Appendix 47a - Nazi Doctors

by Michael Greger, MD and United Progressive Alumni

[ Medical School Resources | Appendices | Discussion ]


"I have no words. I thought we were human beings. We were living creatures. How could they do things like that?" - Auschwitz survivor.[507]

From Healer to Killer

Not just doc Joe Mengele and the 23 physicians tried at Nuremberg, over 45% of German doctors joined the Nazi party.[508],[509] Physicians joined the Nazi party not only earlier, but in greater numbers than any other professional group - the same with the SS and the storm trooper units.[510] As a 1933 editorial from the National Socialist (Nazi) Physicians' League boasted, the Nazi movement was, "the most masculine movement to appear in centuries."

Employment Enhancing Strategy

Some physicians saw the elimination of Jews as a way to advance their careers.[511] As Jewish physicians were disenfranchised, opportunities for non-Jewish physicians opened up and were avidly seized.[512]

From the title page of the German Medical Association journal:

The Chancellor [Adolph Hitler] recognized the economic distress and hardship often existing in the medical community and especially among its young doctors. By energetic actions to remove racially alien elements, employment opportunities and a space to exist must be generated for these young Germans.[513]

The executive director of the German Medical Association claimed that the elimination of Jewish doctors was designed as, "an employment enhancing strategy." Within five years over 90% of non-Aryan doctors were "eliminated" and physician salaries rose 60%.[514]

The Noble Profession

According to an article in JAMA, physicians were essential in running the death camps.[515] Indeed the first commandant of Treblinka was a physician.[516] The euthanasia program, for example, was planned and administered by leading figures in the German medical community. Unlike in the Milgram study, physicians were never ordered to harm anybody. No euthanasia law was ever formally enacted by the Third Reich. No direct orders were given and refusal to cooperate didn't result in any legal or professional sanction.[517] Rather, physicians were empowered to carry out "mercy killings," but never obligated to do so. They went about killing psychiatric patients, disabled children, etc., without protest, often on their own initiative.[518] In some cases the inducement for physicians to name candidates for euthanasia was a financial reward. Quoting from an article published in JAMA, "In short, the medical profession served not only as an instrument of Nazi mass murder, but was involved in the ideological theorizing and in the planning, initiation, administration, and the operation of the killing programs."[519] They were, writes another commentator, "extraordinarily importan[t] in general for the Nazi killing...."[520]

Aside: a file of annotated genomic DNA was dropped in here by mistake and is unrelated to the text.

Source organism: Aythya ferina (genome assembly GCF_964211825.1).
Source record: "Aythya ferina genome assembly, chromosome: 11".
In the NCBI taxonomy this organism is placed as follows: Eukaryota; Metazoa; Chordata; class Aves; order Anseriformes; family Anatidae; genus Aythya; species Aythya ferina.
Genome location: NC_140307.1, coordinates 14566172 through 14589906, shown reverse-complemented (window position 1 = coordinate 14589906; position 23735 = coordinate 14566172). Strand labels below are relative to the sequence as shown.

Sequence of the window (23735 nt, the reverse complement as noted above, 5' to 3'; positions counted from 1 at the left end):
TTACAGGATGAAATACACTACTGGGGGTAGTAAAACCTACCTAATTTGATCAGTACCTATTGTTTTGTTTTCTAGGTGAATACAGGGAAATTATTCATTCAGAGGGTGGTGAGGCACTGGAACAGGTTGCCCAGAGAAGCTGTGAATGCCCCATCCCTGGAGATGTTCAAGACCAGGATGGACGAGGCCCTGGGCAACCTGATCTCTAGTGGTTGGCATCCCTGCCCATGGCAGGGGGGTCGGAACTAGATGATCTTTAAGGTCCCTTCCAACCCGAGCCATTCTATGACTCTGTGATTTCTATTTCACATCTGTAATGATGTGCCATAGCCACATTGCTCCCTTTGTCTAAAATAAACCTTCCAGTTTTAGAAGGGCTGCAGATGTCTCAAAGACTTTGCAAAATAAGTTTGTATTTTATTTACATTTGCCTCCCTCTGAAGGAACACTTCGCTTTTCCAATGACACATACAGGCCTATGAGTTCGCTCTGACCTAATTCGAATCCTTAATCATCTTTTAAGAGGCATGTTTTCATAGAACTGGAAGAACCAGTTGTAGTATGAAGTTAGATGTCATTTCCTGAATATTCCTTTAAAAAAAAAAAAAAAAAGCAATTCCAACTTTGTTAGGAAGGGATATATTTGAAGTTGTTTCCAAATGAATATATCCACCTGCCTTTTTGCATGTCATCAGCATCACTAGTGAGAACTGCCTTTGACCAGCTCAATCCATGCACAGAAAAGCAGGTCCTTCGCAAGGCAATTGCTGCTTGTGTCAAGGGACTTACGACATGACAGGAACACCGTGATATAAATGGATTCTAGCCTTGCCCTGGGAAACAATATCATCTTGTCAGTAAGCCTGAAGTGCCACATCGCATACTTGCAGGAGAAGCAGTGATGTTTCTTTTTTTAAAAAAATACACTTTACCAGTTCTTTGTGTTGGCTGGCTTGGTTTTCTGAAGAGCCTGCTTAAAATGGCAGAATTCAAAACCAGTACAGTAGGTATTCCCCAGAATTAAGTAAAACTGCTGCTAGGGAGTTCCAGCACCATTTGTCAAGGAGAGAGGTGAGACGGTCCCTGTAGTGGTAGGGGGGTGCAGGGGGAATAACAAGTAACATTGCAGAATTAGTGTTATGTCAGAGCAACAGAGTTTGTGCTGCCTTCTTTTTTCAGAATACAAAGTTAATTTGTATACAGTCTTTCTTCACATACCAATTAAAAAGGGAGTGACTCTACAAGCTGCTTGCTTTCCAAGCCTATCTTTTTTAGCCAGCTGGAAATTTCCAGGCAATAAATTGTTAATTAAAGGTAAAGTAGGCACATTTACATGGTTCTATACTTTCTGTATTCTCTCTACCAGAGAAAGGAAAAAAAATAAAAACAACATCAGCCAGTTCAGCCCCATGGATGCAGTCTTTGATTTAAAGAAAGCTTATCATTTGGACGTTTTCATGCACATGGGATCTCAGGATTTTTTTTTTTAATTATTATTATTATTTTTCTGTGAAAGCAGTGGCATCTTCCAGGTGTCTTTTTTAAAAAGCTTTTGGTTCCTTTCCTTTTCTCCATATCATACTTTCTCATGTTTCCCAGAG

But there did exist a daring medical student underground. Appendix 47b.